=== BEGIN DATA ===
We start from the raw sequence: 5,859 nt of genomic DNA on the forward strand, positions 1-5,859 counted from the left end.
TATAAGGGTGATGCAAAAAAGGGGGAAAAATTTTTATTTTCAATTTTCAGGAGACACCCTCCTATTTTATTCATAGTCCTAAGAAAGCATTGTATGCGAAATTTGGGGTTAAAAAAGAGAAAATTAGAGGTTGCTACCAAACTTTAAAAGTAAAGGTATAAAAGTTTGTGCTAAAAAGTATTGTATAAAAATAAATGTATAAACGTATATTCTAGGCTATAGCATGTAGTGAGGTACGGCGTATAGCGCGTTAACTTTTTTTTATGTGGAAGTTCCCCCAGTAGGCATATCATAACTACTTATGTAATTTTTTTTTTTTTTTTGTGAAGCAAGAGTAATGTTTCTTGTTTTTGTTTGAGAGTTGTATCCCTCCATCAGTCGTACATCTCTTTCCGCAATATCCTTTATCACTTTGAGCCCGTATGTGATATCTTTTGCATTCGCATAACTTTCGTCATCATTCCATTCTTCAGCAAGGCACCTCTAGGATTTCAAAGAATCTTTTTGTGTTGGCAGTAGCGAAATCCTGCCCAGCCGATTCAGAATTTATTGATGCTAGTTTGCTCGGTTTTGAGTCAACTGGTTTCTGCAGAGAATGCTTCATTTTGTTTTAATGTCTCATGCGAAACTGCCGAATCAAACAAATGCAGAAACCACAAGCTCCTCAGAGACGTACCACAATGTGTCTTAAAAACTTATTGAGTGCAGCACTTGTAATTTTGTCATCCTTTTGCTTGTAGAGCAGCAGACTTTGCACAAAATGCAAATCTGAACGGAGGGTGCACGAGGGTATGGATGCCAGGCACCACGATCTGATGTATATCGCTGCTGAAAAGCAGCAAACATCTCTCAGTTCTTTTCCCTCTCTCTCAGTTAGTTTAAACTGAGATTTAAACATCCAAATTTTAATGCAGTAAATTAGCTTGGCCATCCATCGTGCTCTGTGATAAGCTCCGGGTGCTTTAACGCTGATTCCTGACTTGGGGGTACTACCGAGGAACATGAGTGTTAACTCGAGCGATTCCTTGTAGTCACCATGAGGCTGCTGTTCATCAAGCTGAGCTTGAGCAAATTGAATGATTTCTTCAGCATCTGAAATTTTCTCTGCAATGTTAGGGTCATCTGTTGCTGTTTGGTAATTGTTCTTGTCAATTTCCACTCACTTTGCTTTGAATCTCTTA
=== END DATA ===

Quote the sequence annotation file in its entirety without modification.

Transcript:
We start from the raw sequence: 5,859 nt of genomic DNA on the forward strand, positions 1-5,859 counted from the left end.
TATAAGGGTGATGCAAAAAAGGGGGAAAAATTTTTATTTTCAATTTTCAGGAGACACCCTCCTATTTTATTCATAGTCCTAAGAAAGCATTGTATGCGAAATTTGGGGTTAAAAAAGAGAAAATTAGAGGTTGCTACCAAACTTTAAAAGTAAAGGTATAAAAGTTTGTGCTAAAAAGTATTGTATAAAAATAAATGTATAAACGTATATTCTAGGCTATAGCATGTAGTGAGGTACGGCGTATAGCGCGTTAACTTTTTTTTATGTGGAAGTTCCCCCAGTAGGCATATCATAACTACTTATGTAATTTTTTTTTTTTTTTTGTGAAGCAAGAGTAATGTTTCTTGTTTTTGTTTGAGAGTTGTATCCCTCCATCAGTCGTACATCTCTTTCCGCAATATCCTTTATCACTTTGAGCCCGTATGTGATATCTTTTGCATTCGCATAACTTTCGTCATCATTCCATTCTTCAGCAAGGCACCTCTAGGATTTCAAAGAATCTTTTTGTGTTGGCAGTAGCGAAATCCTGCCCAGCCGATTCAGAATTTATTGATGCTAGTTTGCTCGGTTTTGAGTCAACTGGTTTCTGCAGAGAATGCTTCATTTTGTTTTAATGTCTCATGCGAAACTGCCGAATCAAACAAATGCAGAAACCACAAGCTCCTCAGAGACGTACCACAATGTGTCTTAAAAACTTATTGAGTGCAGCACTTGTAATTTTGTCATCCTTTTGCTTGTAGAGCAGCAGACTTTGCACAAAATGCAAATCTGAACGGAGGGTGCACGAGGGTATGGATGCCAGGCACCACGATCTGATGTATATCGCTGCTGAAAAGCAGCAAACATCTCTCAGTTCTTTTCCCTCTCTCTCAGTTAGTTTAAACTGAGATTTAAACATCCAAATTTTAATGCAGTAAATTAGCTTGGCCATCCATCGTGCTCTGTGATAAGCTCCGGGTGCTTTAACGCTGATTCCTGACTTGGGGGTACTACCGAGGAACATGAGTGTTAACTCGAGCGATTCCTTGTAGTCACCATGAGGCTGCTGTTCATCAAGCTGAGCTTGAGCAAATTGAATGATTTCTTCAGCATCTGAAATTTTCTCTGCAATGTTAGGGTCATCTGTTGCTGTTTGGTAATTGTTCTTGTCAATTTCCACTCACTTTGCTTTGAATCTCTTA